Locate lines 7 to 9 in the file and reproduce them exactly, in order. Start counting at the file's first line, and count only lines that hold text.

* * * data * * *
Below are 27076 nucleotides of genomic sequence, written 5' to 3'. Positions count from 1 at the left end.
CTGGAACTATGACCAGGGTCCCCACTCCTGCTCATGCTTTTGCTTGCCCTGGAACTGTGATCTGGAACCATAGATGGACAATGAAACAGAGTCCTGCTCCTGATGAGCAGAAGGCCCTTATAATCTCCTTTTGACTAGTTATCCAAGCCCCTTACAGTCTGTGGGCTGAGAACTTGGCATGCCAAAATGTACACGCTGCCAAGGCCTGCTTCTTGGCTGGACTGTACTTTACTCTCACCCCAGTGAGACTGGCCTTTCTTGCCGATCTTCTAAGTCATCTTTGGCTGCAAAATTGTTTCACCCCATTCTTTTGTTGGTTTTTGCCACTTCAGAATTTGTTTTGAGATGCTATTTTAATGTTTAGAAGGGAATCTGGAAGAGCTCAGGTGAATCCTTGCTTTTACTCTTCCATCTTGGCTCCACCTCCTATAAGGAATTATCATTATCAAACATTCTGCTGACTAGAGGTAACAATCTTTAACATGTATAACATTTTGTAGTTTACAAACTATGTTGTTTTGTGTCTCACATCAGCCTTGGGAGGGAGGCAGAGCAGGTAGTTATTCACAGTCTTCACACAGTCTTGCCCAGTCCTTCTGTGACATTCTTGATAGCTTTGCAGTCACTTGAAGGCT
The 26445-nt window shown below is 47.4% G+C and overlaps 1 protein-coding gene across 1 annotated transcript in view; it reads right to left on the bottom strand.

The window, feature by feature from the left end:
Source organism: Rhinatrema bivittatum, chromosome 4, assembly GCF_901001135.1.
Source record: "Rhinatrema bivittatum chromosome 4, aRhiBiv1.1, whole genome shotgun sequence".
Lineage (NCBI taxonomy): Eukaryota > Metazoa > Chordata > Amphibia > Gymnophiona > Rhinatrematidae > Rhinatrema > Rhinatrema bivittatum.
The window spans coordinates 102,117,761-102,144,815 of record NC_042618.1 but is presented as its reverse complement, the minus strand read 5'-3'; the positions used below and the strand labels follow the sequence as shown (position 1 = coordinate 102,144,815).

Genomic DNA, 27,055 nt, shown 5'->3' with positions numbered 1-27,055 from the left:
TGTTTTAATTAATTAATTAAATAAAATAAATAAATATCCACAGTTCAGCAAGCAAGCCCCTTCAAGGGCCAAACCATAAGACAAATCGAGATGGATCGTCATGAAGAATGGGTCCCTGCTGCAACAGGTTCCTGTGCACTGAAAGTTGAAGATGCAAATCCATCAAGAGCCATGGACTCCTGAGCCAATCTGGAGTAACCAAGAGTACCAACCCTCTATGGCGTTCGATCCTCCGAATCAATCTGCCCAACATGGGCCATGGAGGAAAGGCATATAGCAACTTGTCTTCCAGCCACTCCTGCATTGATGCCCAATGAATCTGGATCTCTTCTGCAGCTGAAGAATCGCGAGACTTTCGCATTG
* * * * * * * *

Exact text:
Lineage (NCBI taxonomy): Eukaryota > Metazoa > Chordata > Amphibia > Gymnophiona > Rhinatrematidae > Rhinatrema > Rhinatrema bivittatum.
The window spans coordinates 102,117,761-102,144,815 of record NC_042618.1 but is presented as its reverse complement, the minus strand read 5'-3'; the positions used below and the strand labels follow the sequence as shown (position 1 = coordinate 102,144,815).

Genomic DNA, 27,055 nt, shown 5'->3' with positions numbered 1-27,055 from the left: